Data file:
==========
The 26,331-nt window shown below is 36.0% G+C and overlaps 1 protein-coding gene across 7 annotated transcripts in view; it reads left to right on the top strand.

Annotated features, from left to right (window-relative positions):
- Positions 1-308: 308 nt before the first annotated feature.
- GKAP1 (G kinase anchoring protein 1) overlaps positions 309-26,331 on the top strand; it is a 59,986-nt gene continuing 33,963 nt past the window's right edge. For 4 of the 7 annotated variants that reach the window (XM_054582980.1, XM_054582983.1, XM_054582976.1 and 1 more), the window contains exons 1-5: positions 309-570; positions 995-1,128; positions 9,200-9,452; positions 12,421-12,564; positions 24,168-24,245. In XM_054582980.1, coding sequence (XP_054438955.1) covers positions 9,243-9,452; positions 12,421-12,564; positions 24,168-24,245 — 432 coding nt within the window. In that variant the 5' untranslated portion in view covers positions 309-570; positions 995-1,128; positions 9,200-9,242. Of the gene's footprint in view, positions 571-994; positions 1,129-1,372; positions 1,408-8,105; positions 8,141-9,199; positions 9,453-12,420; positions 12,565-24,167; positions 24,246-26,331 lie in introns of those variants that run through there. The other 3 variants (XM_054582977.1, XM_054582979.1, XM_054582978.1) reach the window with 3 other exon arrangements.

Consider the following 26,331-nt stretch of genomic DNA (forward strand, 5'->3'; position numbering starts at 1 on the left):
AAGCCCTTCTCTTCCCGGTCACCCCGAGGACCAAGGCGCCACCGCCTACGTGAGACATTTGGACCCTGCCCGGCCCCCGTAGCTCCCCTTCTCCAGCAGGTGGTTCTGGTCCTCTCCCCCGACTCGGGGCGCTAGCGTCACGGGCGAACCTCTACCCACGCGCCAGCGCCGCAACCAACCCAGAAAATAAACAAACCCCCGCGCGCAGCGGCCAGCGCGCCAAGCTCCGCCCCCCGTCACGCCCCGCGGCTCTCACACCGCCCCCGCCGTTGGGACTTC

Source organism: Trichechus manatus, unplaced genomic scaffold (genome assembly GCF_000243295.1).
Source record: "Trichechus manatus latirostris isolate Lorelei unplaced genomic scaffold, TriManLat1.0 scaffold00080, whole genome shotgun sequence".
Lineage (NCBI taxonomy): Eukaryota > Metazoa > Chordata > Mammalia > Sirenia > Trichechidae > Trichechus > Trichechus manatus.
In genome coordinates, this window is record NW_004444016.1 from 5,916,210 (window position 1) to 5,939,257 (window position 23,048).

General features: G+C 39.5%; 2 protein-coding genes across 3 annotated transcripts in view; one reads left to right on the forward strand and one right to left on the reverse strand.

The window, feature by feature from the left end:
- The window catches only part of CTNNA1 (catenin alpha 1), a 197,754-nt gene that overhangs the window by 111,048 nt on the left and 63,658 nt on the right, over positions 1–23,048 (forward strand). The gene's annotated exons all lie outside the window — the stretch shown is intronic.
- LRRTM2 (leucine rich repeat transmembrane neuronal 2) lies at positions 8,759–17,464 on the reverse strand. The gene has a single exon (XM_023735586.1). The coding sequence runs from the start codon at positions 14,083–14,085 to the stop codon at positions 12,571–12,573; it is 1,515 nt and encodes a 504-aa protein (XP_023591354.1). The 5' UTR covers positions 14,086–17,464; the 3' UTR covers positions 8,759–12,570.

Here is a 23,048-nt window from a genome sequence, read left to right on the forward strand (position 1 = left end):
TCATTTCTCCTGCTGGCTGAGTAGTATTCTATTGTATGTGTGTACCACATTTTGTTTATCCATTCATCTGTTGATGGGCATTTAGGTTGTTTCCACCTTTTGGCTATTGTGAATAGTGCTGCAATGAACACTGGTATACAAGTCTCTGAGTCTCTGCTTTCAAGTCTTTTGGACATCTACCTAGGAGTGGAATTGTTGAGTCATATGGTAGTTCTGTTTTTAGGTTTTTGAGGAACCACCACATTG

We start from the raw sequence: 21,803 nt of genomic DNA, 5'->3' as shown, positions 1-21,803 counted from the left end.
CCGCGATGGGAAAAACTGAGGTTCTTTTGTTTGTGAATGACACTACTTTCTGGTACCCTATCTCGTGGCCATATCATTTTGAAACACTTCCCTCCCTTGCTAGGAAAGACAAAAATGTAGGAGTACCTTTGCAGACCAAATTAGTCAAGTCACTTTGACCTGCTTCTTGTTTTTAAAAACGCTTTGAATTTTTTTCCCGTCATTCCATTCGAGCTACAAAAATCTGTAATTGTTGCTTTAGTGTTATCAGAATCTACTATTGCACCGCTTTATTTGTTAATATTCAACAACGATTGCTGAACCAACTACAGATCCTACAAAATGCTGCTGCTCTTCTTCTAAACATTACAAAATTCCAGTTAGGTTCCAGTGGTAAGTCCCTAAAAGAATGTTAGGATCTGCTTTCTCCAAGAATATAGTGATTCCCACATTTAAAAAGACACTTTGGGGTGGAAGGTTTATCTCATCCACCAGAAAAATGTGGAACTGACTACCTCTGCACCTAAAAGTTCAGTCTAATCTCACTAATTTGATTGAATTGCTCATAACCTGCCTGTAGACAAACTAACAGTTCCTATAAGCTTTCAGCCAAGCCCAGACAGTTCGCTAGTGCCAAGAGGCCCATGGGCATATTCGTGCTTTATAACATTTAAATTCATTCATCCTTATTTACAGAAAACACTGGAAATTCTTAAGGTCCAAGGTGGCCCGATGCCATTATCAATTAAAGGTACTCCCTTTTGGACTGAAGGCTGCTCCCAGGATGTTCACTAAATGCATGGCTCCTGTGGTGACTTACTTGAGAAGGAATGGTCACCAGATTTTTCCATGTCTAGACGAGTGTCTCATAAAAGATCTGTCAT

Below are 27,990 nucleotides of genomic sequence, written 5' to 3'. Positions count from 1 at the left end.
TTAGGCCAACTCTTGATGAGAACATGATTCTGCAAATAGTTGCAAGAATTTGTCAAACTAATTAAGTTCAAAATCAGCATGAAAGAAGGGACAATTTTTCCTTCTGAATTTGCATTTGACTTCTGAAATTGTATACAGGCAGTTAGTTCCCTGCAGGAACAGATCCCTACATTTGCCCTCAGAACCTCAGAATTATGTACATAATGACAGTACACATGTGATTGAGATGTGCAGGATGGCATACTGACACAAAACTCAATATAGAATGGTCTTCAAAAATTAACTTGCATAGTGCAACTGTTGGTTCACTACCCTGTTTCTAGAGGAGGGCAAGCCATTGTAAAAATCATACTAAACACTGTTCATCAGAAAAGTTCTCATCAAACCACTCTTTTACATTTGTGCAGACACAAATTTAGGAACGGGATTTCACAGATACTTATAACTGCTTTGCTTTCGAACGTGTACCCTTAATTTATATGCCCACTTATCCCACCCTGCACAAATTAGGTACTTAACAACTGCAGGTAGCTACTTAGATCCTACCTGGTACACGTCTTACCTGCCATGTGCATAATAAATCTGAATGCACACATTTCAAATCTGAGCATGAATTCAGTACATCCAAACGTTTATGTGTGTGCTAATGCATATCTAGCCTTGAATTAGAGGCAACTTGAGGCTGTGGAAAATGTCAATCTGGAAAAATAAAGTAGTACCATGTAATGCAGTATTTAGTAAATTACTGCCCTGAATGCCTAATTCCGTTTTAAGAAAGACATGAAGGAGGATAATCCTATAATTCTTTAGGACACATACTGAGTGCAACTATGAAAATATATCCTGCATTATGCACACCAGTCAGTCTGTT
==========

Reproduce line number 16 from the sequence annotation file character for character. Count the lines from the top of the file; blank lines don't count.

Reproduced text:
TCATTTCTCCTGCTGGCTGAGTAGTATTCTATTGTATGTGTGTACCACATTTTGTTTATCCATTCATCTGTTGATGGGCATTTAGGTTGTTTCCACCTTTTGGCTATTGTGAATAGTGCTGCAATGAACACTGGTATACAAGTCTCTGAGTCTCTGCTTTCAAGTCTTTTGGACATCTACCTAGGAGTGGAATTGTTGAGTCATATGGTAGTTCTGTTTTTAGGTTTTTGAGGAACCACCACATTG